The band have added distortion, feedback and all round general fuzziness to these songs to give them an almost ethereal distance and space. "Codes" is a Mansun-esque masterpiece and previous to that the frankly brilliant "Be The Last" has an excellent stop-start feel to it about a minute in, which wrong foots you in a way you don't expect. "She Makes Me Fly" provides a break from the fuzz - it sounds still and quiet by comparison and comes at just the right time in the album, giving a relaxed and chilled feel. Last track from the collection "Until Tomorrow" is a super way to finish, it has an anthemic feel to it and provides a reminder of the sounds they explored in their previous record "Horizons" which came out in 2013.

WhiteMoor are a really under-rated band and this new collection of songs is a big departure for them, but not an unsurprising one. It's a superb album, definitely worth adding in to your summer playlists for those times when you need something with just an extra bit of depth to it. Get it pre-ordered now!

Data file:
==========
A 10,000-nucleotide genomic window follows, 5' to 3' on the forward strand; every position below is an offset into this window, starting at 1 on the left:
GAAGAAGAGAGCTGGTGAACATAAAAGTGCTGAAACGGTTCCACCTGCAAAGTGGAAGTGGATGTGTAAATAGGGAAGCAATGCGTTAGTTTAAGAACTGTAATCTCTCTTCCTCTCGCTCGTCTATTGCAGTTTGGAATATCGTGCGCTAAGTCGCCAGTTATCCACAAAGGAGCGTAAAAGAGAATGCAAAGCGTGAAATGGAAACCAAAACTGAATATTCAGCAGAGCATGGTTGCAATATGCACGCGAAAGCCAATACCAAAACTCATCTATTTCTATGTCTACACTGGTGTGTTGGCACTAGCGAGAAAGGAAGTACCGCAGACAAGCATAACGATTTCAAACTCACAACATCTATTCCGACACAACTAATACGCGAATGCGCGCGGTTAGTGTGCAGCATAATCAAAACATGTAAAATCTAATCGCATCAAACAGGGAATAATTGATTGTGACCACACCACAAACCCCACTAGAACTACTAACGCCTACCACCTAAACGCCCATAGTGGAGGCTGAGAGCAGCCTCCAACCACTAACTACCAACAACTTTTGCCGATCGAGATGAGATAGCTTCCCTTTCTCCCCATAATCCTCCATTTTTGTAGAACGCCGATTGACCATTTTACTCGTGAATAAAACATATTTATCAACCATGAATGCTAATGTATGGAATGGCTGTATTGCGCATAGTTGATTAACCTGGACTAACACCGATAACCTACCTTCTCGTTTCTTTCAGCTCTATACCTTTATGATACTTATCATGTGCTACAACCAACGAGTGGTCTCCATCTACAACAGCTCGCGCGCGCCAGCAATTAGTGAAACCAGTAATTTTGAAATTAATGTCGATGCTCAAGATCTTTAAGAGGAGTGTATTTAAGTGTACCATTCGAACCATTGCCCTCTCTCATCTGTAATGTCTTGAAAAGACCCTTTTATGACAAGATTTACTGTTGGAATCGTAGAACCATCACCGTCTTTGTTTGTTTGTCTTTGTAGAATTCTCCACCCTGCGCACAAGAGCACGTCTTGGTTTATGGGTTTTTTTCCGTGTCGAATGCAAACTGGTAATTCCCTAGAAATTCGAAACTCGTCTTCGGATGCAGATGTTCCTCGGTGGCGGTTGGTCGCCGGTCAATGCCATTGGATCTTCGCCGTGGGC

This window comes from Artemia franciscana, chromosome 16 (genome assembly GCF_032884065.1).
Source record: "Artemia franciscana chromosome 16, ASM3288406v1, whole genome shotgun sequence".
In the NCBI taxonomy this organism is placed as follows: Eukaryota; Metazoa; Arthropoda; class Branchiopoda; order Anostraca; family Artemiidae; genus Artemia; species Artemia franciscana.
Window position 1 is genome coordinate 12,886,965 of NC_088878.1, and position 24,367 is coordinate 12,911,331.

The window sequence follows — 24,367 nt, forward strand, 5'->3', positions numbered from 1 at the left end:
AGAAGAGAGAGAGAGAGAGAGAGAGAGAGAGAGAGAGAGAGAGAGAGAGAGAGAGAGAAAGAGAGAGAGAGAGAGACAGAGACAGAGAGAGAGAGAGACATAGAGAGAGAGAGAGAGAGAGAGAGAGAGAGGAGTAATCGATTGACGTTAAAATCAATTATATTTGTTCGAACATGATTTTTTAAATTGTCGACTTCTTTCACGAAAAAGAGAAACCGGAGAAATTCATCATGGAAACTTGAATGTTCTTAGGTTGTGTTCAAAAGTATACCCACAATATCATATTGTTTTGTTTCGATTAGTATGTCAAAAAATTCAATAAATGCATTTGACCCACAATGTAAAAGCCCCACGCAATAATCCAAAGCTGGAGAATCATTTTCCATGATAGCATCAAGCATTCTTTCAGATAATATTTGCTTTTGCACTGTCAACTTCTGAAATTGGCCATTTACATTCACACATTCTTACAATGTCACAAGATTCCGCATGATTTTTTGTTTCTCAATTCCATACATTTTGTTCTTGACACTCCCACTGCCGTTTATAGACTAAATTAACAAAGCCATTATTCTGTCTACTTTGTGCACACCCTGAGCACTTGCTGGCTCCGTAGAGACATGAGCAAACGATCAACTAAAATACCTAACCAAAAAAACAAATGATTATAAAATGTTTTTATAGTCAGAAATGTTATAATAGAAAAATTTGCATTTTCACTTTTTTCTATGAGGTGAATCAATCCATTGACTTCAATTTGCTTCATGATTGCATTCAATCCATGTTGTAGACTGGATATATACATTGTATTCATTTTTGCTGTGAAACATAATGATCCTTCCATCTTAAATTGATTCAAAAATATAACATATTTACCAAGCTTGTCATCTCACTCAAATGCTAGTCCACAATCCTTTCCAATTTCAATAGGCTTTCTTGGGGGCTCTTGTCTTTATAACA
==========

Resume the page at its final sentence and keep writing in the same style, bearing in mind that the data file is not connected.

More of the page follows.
Tuesday, 16 June 2015

The Dreaming Spires - All Kinds of People

All hail Tuesday afternoon, a time for a tea break and a chance to unveil some more really great music on the blog.

I'm once again playing catch up - but today, happy to be bringing you another stellar review from my compadre theexistentialist, who has put down his tea mug to put finger to keyboard and bring you a feature on another brilliant act from my friends at PinDrop Publicity, The Dreaming Spires. I hope you'll agree that they're as good as we say they are.


The Dreaming Spires – All Kinds of People